WARREN Polini wants to see education programs addressing domestic violence rolled out across Australia.
The Canning Vale Bravery Award winner says it would have helped him identify warning signs in the lead up to the violent murder of his neighbour Souad Benhammadi at the hands of her husband Messaoud Chiha.
There were red flags; on one occasion Souad came to Mr Polini crying and he assured her everything would be alright.
Souad allegedly complained her husband put a hose in her car tail pipe in an attempt to gas her.
Just days later, Chiha killed his wife of 20 years, stabbing her to death in front of their children, before turning on them.
Mr Polini described his relationships with his neighbours of five years as close.
Often when he was in the garden Messaoud Chiha would come over and join him, to have a chat and a joke.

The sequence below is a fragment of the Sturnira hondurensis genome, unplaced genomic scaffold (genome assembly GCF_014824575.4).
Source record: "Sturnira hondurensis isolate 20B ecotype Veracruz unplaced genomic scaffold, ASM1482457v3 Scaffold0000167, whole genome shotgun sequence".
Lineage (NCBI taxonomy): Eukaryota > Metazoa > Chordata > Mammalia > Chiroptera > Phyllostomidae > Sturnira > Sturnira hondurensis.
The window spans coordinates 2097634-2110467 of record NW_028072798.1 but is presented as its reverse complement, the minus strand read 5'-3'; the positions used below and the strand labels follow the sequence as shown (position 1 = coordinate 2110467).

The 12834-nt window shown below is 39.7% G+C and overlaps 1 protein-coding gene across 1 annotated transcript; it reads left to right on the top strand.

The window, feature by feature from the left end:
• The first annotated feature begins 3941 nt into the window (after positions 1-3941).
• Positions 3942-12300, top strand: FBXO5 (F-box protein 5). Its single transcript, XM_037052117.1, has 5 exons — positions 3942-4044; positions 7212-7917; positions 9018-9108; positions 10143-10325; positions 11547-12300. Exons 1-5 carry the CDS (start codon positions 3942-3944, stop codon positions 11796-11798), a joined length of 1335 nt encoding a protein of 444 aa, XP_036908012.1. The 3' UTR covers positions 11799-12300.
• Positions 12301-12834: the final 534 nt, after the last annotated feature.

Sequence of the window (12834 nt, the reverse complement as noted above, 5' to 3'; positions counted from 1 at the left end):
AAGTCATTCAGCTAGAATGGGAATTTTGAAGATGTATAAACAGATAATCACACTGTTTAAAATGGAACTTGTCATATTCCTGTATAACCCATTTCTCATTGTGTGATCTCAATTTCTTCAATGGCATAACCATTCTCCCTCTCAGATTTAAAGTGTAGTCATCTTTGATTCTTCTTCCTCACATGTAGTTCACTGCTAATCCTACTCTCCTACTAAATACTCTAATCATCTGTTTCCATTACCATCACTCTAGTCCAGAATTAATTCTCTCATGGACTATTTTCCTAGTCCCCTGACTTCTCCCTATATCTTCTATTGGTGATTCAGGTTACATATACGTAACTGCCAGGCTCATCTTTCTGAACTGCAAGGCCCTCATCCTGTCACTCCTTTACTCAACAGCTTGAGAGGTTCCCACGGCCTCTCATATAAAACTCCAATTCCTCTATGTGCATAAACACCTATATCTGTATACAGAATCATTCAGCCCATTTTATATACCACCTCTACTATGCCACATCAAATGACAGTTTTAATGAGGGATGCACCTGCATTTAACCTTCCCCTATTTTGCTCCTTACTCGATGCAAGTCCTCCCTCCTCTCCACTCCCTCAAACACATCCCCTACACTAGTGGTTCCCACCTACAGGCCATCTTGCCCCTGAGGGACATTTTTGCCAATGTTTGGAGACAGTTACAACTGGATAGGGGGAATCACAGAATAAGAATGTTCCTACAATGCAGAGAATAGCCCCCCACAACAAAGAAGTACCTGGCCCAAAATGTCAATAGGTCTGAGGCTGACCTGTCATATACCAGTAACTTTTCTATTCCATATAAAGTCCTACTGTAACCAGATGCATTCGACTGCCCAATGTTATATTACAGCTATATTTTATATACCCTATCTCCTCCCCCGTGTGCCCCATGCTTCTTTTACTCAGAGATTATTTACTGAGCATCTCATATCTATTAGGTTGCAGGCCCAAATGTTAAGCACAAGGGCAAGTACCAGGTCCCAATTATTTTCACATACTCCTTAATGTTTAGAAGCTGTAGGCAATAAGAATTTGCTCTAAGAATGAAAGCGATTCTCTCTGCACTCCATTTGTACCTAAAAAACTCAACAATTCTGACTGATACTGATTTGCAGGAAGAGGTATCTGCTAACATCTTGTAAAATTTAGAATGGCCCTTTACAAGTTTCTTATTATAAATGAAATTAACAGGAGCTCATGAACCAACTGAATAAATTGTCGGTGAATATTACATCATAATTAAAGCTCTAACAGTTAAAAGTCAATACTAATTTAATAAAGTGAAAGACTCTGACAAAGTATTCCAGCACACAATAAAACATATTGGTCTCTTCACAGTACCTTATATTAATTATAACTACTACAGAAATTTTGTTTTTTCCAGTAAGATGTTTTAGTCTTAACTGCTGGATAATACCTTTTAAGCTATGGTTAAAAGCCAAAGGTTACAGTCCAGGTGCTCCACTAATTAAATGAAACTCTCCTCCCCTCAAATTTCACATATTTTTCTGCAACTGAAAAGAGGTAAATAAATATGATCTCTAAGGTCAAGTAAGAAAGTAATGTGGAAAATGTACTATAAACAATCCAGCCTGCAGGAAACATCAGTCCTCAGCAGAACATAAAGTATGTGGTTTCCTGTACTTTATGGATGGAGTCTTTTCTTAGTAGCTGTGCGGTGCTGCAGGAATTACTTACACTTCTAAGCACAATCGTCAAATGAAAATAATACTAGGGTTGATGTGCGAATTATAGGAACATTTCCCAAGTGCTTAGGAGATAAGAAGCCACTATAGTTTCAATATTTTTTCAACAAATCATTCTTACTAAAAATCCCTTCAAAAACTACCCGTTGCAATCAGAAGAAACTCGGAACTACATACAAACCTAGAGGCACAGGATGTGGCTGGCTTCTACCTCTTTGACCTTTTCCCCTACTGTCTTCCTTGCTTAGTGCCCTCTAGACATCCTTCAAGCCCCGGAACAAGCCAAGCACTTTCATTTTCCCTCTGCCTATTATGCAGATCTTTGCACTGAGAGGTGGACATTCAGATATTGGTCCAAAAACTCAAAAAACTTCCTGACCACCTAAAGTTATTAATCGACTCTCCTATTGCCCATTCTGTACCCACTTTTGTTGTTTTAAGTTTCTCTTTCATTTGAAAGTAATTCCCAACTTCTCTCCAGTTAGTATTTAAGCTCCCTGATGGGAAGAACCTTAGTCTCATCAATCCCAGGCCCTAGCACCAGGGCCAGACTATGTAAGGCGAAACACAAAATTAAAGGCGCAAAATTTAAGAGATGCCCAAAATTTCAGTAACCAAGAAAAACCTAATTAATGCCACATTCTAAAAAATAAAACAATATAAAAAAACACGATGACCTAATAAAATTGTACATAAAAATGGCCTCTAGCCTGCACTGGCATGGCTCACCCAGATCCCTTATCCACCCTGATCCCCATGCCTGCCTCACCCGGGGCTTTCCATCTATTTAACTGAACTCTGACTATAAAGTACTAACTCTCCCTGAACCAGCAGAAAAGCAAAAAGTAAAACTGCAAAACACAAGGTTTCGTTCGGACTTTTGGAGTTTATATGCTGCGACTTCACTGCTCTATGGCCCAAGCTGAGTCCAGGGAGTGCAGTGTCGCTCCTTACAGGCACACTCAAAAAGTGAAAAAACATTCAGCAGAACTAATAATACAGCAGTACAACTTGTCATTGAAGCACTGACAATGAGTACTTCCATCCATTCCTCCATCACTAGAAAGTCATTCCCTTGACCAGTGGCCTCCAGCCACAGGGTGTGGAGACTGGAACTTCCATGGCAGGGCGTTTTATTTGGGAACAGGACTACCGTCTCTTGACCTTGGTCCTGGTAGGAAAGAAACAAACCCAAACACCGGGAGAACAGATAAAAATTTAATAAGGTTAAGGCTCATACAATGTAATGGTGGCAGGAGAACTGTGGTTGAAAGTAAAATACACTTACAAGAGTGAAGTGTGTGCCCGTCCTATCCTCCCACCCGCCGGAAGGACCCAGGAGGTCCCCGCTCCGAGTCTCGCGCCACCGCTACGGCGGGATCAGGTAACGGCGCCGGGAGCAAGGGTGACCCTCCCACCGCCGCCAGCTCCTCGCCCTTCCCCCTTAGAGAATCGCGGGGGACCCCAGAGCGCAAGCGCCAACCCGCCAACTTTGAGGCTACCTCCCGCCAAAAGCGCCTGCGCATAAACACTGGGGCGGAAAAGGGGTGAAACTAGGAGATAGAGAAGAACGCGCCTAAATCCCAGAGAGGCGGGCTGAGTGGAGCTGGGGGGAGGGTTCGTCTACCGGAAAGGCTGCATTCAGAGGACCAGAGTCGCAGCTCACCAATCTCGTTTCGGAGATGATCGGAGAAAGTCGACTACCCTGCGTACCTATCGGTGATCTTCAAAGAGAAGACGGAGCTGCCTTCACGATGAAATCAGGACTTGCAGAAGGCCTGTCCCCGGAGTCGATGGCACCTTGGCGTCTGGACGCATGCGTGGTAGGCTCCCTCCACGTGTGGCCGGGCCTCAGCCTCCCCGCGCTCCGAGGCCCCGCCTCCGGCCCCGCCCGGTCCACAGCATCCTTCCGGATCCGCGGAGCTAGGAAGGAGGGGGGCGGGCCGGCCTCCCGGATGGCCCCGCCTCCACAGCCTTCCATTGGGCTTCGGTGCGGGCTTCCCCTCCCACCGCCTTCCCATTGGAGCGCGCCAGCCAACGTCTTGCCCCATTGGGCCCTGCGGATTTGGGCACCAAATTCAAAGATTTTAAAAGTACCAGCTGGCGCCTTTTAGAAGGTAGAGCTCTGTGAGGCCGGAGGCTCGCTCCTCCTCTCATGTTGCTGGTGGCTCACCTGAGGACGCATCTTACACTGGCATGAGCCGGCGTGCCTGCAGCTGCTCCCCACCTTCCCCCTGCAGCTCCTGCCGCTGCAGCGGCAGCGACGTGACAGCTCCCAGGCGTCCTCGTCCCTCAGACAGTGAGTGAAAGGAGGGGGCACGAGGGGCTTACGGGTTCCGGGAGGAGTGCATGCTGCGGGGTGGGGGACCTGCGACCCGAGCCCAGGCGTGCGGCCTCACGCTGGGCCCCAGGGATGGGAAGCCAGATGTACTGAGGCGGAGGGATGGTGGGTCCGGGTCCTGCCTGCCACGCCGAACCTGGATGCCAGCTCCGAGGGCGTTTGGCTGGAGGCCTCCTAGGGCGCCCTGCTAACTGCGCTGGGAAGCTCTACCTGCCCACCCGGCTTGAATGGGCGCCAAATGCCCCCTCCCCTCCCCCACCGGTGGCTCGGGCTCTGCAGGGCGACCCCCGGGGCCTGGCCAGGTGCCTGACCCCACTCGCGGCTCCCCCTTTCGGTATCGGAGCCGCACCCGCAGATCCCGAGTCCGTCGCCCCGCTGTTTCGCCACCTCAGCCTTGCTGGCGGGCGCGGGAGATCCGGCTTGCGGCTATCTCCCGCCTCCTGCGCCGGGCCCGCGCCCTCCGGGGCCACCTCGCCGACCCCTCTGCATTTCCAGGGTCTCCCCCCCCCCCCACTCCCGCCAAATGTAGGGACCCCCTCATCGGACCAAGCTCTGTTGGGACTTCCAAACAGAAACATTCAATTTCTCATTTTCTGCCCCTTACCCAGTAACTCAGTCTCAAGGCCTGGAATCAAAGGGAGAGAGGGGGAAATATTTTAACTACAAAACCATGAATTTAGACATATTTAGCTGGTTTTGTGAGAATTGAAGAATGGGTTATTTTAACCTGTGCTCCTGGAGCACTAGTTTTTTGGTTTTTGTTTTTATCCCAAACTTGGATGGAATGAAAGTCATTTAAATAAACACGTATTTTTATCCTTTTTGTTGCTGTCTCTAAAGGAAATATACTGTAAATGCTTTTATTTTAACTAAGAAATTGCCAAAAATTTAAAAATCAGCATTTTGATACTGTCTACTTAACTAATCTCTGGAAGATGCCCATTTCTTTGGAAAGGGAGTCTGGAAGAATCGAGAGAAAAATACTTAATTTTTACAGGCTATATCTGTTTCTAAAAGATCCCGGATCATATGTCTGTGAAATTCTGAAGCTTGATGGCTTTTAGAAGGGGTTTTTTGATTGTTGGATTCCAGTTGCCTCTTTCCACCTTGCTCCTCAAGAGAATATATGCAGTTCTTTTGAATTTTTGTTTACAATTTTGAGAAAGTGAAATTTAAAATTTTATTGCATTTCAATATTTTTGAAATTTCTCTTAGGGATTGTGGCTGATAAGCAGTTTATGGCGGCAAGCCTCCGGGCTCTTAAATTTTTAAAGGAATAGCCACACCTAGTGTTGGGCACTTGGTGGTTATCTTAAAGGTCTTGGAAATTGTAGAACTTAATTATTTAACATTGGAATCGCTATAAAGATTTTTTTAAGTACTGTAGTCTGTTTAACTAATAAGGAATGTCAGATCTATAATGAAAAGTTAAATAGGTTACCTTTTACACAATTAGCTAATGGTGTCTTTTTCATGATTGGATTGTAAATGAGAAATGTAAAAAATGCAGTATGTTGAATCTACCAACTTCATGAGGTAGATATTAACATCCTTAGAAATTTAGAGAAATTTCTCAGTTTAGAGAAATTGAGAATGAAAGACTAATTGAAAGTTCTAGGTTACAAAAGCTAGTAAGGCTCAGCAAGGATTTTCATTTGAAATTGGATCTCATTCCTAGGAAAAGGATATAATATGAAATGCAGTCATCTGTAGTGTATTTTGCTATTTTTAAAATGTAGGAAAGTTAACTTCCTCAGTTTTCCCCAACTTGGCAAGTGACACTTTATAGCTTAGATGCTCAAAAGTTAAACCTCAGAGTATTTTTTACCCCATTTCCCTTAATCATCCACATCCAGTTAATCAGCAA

“As neighbours we were very close, if I was doing gardening he’d come over and give me a cuddle, he’d call me his Aussie son,” he said.
Mr Polini described Chiha as a hard worker, but a man who could be heard disciplining his children from time to time.
Souad Benhammadi was a kind natured woman, known to make food and sweets for her neighbours.
She was close with her children, three of whom lived at home; then- 18-year-old Malak, 16-year-old Youcef and Dheya who was six.
“She was a gem, she would bring over her traditional sweets like our lemon tarts; they were beautiful. She was a lovely lady and she and the kids were extremely close,” Mr Polini said.